From THE END OF EVERYTHING, by Jan Erik Waider.

Still, what it can be is a whole lot of art.

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More Barcelona

It seems that Giliell’s photos of Barcelona have inspired Opus to share a few pictures of his own.

I was struck by the Sagrada Familia pictures and dove back into my picture files. These are from long before I purchased my first ‘real’ camera, but the nighttime shots of Casa Batlio are still among my favorites. If you need one for the front page I’d suggest Casa Batlio 2, but I’m biased: too much time with this as a child:

Reptiles and Amphibians Familiar American Species

Casa Batlio 2 ©Opus, all rights reserved

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Harakka in Autumn: Chapter 16

It’s time to put away your worries for a while and take a walk with Ice Swimmer. Today we’re going up.

Chapter 16 – Top and Around

Odd Spruce Revisited ©Ice Swimmer, all rights reserved

The spruce is odd because it has an even number of crowns. The deciduous trees behind the spruce are hiding the wetland.

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Surrounded by Rocks: An Exploration Series, Chapter 6

It’s time for the next chapter by Nightjar and today we’re looking up to see the vast landscape around us.

Chapter 6 – East Hill: The Views


I’m always searching for rocks, fossils, flowers and insects, and often I have to remind myself to look up at the views. But let’s look up from the ground now. The first thing we see are some windmills in ruins. There are several here and they were made with limestone, of course.

©Nightjar, all rights reserved

Looking down south we can see the vineyards in their full autumn display and some green fields. The round trees in the foreground and among the vineyards are olive trees. There are still many people here that produce wine and olive oil for their own consumption and to share with family. My family’s vineyard is a little bit more to the right and not shown in the photo.

©Nightjar, all rights reserved

On the foothill there is the village’s soccer field. A match was about to start!

©Nightjar, all rights reserved

Let’s look west now. Those houses are the northern part of the village and in the background we can see the West Hill. It looks very different in terms of vegetation density, doesn’t it? Can you guess what those trees are?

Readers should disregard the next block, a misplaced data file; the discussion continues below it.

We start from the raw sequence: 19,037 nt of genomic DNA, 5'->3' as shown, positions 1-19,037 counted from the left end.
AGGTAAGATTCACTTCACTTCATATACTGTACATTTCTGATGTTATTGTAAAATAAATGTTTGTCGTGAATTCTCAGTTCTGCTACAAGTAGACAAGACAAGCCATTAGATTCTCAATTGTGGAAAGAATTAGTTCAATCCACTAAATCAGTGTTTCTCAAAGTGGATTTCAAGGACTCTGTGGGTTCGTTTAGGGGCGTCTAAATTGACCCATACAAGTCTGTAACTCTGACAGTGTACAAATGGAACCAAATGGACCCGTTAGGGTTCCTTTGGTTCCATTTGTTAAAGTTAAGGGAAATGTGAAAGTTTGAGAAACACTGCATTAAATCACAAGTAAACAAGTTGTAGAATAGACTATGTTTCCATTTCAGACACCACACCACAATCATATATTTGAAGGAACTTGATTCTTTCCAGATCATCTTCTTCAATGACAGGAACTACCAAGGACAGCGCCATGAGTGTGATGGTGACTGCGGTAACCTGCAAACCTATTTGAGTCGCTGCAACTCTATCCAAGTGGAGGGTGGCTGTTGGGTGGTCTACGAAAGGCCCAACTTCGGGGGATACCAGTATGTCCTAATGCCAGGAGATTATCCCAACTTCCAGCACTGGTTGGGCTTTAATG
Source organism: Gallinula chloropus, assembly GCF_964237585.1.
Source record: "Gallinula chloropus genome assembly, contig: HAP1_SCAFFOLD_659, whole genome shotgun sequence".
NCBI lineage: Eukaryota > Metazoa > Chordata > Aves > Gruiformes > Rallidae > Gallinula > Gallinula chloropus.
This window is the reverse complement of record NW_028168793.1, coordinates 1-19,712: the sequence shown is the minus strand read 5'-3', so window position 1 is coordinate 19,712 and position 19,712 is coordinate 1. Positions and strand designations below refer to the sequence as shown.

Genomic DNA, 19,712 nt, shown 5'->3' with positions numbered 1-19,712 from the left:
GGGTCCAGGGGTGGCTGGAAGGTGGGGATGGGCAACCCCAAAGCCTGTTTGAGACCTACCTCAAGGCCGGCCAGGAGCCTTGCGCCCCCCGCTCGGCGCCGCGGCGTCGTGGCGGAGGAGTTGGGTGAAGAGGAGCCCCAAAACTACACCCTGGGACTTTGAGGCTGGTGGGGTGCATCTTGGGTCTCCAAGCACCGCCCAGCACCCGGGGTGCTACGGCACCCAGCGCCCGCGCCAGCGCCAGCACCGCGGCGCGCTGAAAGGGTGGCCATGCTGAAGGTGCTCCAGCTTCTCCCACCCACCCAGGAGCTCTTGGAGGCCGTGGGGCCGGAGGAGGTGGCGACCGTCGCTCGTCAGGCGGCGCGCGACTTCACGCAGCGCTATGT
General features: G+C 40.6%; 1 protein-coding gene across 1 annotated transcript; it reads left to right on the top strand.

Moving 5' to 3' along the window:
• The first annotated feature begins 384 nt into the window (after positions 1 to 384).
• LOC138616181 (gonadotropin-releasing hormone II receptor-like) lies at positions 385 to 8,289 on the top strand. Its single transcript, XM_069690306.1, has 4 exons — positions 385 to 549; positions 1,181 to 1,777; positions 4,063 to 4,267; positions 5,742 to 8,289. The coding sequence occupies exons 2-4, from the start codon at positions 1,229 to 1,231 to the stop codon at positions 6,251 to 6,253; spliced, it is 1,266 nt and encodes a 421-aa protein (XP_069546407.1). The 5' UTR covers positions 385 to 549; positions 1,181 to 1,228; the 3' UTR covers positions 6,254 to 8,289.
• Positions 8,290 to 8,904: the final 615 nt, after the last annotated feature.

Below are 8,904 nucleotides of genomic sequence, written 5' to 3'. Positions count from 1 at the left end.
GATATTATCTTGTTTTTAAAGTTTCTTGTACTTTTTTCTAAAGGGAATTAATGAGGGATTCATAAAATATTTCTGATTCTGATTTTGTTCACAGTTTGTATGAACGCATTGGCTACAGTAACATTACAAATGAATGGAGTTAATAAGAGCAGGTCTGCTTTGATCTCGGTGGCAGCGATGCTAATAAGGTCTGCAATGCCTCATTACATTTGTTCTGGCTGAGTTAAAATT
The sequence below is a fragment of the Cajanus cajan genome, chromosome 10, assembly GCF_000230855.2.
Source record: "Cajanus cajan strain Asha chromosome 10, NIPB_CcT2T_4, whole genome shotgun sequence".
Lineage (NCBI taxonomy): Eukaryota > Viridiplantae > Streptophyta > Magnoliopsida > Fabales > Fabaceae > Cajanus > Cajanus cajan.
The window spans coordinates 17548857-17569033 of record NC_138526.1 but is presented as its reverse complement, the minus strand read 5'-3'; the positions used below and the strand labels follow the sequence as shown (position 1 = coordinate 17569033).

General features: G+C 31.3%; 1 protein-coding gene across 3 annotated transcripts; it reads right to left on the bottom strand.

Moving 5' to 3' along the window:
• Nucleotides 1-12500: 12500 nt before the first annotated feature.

©Nightjar, all rights reserved

In the next chapter we will explore the West Hill and see this one from the other side!

Thanks, Nightjar.

A Little Snow

Well, actually a lot of snow. These breathtaking photos are from DavidinOz.

…here are some photos from when I lived in New Zealand. They are from Tekapo in McKenzie Country on the South Island.

1 & 3 are the Church of the Good Shepherd exterior, while No 2 is the view through the window behind the altar. How could anyone listen to a sermon with that view? I am sure they must have drawn a curtain. The last 3 are taken from the top of Mount John, site of an observatory. The sky at Tekapo is so clear it is now listed as a world heritage area to protect it from light pollution.

It is a magical place, one I was pleased to see in all seasons.

Tekapo 1. ©David Brindley, all rights reserved

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Bauska – Part 2

As promised, a quick visit to the old castle in Bauska! Basically it’s a small uneven field of stones surrounded by red brick walls. Its piece de resistance? The old tower still stands and has been fortified for climbing.

Now back in the day (the ’90s), they used the old ruin for an outdoor nighttime performance of Hamlet, and actors were placed on the crumbling walls, making entrances and exits in dramatic lighting (mostly open fire, what can I say) and apparently the show was really something else. Would love to have seen that, alas – I am left only with my imagination, as today’s many, many safety standards would prohibit even the attempt of something similar (and thank goodness for those standards).

Anyway, here’s the soundtrack, and enjoy the bricks!

A peek back to the ‘new’ castle. Watch out, there might be intruders approaching!
©rq, all rights reserved.